Loika nodded in satisfaction. "We'll try a ranging shot," he announced. "Helmsman, give us a brief turn to the left. Gunner, open fire on the yaw."

The helmsman swung the ship to port to unmask the guns. The forward cannon -- a Kalinin two-pounder -- fired with a jar that shook the whole vessel. Seconds later, a geyser of water rose a short distance astern of the English ship.

"Very good," said Loika. "Gunner, fire again, and walk it closer."

A second geyser rose slightly ahead of the R-87. The shell must have passed just beneath her. As the column of water collapsed, Loika ordered a turn back to the northwest.

"That will have made them nervous," he said. "We'll try to get away before they can work their ship up to her maximum speed."

Michaelson studied the Russian ship with an expression Fenwick found impossible to decipher. Is that a smile? he wondered.

"An interesting exercise," the senior captain remarked to Colson, "but I believe your people could have been a bit handier on the last turn."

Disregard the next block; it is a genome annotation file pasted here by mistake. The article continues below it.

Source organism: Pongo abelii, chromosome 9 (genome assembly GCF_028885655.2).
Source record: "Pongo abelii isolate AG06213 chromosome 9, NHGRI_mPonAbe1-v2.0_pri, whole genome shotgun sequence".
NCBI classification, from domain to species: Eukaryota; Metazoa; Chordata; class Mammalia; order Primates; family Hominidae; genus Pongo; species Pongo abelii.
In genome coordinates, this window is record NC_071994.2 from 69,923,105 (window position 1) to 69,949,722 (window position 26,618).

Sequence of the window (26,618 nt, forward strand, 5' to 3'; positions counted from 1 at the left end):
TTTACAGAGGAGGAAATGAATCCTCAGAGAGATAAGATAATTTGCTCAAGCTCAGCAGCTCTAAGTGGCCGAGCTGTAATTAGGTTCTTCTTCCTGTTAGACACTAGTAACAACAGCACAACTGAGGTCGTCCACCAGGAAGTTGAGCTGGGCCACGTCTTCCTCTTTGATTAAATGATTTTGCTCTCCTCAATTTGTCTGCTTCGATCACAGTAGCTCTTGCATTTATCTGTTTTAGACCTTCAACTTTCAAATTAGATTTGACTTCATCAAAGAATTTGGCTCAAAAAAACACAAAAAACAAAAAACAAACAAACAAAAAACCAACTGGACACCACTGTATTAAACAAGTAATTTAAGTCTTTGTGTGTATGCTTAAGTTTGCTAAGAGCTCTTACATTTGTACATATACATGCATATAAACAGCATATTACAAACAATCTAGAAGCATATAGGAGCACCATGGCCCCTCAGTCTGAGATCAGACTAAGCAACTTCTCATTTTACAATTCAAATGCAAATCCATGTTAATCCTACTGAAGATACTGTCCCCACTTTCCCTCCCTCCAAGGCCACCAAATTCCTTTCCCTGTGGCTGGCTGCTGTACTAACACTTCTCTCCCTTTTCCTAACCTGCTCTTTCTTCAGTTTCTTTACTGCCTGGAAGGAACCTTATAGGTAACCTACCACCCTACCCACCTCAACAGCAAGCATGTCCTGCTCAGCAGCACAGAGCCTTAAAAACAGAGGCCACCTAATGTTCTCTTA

Colson nodded. "We'll try to do better next time, sir."

Fenwick listened to this exchange in astonishment. "They fired on us!" he exclaimed.

Michaelson gave a disinterested shrug. "It was a predictable move," he observed. "They will have hoped to frighten us away, then make their escape before we could collect ourselves, but they cannot have expected to succeed. What's the range now?"

"14,000 yards and dropping," said Colson. "They must have reduced speed to save their engines."

"Very good," said Michaelson. "We shall do the same."

"What do you think they'll try next?" asked Colson.

Michaelson sighed, as if exasperated by his subordinate's lack of imagination. "I imagine they'll will wait for nightfall, then try to lose us in the darkness," he said patiently. "Unfortunately for them, the moon is only two days past full, which won't leave them much darkness to work with. After that, we shall see."

Next week: A Bit Of Class Struggle...